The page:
Looking for law school scholarship tips that work? Law Preview President, Don Macaulay, gives you his best tips for scholarship applicants.
Now that the excitement of gaining admission to law school has passed and your seat deposit(s) have been submitted, reality begins to set in — you’re going to have to pony up some serious money for your law degree.
LawSchoolTransperency.com estimates that even when applying for the median school-awarded scholarships and grants, the cost of financing a legal education can easily exceed $250,000; paying “sticker price” can tack on another $100k to that number. That’s just the cost of law school and doesn’t include any other debt a student may carry.
Let that sink in for a moment.
Now, if you’re among those lucky “trust fund babies,” you can click here; everyone else should focus like a laser on applying for outside scholarships to supplement their law school tuition.
Having just reviewed hundreds of applications for the BARBRI Law Preview “One Lawyer Can Change the World” $10k Scholarship, I’m uniquely positioned to offer advice for making sure your submission receives the attention you desire.
Check out the tips below to help you optimize your scholarship applications.
Tip #1: respond to the prompt
If the scholarship sponsor presents you with a prompt, please answer it. Sure, you spent a ton of time perfecting your law school personal statement — but if it doesn’t respond to the prompt, don’t submit it.
Apart from looking lazy, the reader is judging the strength of your essay against other applicants who followed the directions and responded to the prompt.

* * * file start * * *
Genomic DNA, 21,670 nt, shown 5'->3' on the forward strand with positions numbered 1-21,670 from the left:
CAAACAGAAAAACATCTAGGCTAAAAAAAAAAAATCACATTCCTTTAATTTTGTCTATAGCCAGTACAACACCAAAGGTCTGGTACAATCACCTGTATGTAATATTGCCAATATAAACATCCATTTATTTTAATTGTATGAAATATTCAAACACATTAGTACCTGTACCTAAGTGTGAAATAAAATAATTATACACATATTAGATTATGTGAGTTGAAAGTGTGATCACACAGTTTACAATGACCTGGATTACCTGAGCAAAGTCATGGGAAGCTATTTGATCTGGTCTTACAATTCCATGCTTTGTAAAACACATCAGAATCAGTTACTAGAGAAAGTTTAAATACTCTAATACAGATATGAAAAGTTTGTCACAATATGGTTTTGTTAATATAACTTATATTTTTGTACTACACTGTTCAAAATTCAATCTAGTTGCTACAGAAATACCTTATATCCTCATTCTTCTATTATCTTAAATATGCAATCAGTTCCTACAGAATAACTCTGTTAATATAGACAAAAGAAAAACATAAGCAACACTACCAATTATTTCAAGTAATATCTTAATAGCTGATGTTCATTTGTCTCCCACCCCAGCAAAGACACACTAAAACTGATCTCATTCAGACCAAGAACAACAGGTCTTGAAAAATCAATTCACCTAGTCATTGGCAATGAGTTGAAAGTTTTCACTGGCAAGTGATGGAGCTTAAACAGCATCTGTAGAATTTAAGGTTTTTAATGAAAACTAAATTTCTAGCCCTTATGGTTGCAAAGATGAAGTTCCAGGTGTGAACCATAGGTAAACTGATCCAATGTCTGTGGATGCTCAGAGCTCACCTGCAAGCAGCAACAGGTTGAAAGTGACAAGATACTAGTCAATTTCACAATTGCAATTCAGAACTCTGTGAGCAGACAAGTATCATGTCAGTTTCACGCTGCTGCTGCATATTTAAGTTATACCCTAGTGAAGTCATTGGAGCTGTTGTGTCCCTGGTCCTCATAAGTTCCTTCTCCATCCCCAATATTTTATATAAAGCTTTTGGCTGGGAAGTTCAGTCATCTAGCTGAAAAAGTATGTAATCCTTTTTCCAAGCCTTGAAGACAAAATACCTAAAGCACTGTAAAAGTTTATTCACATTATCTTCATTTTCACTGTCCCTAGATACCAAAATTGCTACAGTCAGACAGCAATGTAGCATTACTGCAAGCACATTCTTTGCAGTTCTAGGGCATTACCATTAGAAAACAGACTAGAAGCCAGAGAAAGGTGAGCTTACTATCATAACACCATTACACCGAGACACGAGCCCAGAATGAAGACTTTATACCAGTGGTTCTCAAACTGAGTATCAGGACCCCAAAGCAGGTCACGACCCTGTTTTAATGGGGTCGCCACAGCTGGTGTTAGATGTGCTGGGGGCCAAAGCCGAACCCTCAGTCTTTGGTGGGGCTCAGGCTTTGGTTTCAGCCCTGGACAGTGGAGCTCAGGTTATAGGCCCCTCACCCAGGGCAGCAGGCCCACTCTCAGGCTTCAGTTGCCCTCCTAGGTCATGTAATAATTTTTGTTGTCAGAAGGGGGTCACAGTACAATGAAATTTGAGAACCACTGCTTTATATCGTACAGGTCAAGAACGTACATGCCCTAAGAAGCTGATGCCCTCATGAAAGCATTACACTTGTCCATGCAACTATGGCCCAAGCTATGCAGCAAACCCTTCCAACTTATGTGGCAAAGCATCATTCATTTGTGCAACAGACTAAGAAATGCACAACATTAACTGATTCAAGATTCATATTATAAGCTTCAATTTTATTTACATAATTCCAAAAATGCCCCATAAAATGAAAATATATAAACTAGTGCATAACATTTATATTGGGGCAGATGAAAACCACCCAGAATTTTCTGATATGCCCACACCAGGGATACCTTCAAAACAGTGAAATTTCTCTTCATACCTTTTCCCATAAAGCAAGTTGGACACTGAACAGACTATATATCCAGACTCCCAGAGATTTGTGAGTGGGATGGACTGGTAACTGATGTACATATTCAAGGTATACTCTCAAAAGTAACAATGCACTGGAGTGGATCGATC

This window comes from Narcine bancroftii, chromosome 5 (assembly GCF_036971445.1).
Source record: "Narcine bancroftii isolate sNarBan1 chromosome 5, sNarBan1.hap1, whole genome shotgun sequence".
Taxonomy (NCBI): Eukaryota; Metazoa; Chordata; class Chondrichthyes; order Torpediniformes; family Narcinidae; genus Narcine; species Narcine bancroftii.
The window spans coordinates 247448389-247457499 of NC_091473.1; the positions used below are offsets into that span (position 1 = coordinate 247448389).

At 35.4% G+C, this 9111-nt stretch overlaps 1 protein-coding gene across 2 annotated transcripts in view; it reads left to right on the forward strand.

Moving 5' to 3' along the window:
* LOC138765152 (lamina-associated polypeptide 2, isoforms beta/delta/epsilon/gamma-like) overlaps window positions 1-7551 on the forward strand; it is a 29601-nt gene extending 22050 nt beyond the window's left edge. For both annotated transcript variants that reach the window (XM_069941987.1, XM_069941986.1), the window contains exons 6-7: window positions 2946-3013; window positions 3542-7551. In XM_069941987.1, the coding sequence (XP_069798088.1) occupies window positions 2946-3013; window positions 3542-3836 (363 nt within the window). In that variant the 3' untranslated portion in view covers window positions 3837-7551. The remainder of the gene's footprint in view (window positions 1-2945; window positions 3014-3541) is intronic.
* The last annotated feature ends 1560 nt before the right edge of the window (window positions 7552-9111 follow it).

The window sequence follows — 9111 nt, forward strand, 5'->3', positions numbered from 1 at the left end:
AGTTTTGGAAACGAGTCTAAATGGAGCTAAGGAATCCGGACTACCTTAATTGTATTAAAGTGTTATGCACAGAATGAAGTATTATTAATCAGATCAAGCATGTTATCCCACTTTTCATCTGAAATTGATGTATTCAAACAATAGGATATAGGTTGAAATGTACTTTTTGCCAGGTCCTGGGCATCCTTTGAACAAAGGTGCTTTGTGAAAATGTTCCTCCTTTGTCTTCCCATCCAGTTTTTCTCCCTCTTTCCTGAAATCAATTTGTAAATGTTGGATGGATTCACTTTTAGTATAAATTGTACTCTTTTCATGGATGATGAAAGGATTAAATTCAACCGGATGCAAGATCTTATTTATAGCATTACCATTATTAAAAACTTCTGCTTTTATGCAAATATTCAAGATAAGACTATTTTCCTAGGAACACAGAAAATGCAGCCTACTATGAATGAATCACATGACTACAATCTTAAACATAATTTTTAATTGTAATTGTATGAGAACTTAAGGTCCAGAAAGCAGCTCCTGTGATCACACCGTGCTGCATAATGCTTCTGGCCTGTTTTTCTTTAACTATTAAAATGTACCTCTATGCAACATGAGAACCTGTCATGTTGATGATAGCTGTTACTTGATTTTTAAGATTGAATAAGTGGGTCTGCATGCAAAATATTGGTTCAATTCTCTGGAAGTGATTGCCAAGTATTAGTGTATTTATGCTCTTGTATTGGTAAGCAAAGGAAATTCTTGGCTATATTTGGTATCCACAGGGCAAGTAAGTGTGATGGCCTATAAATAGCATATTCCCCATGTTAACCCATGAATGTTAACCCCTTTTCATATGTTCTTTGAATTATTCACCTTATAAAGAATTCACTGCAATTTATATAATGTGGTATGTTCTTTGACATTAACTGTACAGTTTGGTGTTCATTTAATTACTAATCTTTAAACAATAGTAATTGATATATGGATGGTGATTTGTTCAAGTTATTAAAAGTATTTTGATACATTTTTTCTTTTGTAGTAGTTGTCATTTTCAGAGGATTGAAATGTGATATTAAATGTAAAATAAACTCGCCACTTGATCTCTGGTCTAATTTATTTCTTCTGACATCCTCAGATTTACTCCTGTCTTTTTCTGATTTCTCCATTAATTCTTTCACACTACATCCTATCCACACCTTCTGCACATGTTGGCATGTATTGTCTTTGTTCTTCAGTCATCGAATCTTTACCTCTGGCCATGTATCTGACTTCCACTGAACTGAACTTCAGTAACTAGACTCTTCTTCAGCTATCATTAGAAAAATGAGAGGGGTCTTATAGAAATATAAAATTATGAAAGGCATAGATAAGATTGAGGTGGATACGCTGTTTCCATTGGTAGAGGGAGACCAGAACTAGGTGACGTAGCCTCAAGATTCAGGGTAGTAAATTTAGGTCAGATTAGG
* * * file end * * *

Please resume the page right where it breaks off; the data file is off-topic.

Failure to answer it will quickly take you out of consideration.
Tip #2: proofread your entire submission
If you’re taking the time to draft an original response to the prompt, then proofreading to catch typos and grammatical errors is a must. Same with making sure you are addressing the correct scholarship sponsor in your response.
While those items are obvious, what I wasn’t prepared for was how many people submitted Word Docs with “track changes” still on so I could see comments/changes from family and friends who reviewed your essay.
Tip #3: have a hook, and set it in the first two sentences
If you take a moment to review the top 10 semi-finalists for this year’s scholarship contest, you’ll notice they all have one thing in common — they grab the reader’s attention at the very beginning.
If the reader is anything like me they have two characteristics: (1) reading scholarship essays is not their only job and (2) they probably plan to spend less than 90 seconds reading your submission.
With that in mind, you need a hook that grabs the reader’s attention so they are compelled to read until the very last word.
As a general rule of thumb, for every scholarship essay you draft, ask yourself whether the amount of effort you expended was worth the dollar amount of the scholarship; essentially, “is this essay worth $X?” If your answer is “no,” then keep plugging away.
As lame as this may sound, from my experience, following these simple tips will quickly place you among the top 5% of all scholarship applicants.
Don’t risk losing your scholarship
You’ve done the research, applied for scholarships, and landed them. (Awesome!) Now what?
Don’t risk losing your scholarship due to poor 1L performance. Law school is unlike any other experience, and proper preparation can mean the difference between climbing to the top or flunking out.
It only takes six days this summer to learn the ins and outs of law school with the nation’s #1 law school prep course, BARBRI Law Preview.
Here’s what our courses cover:
- An overview of core 1L material (Property, Torts, Contracts, etc.)
- Legal writing and research 101
- Outlining and note-taking techniques
- Proven exam-taking strategies
- And more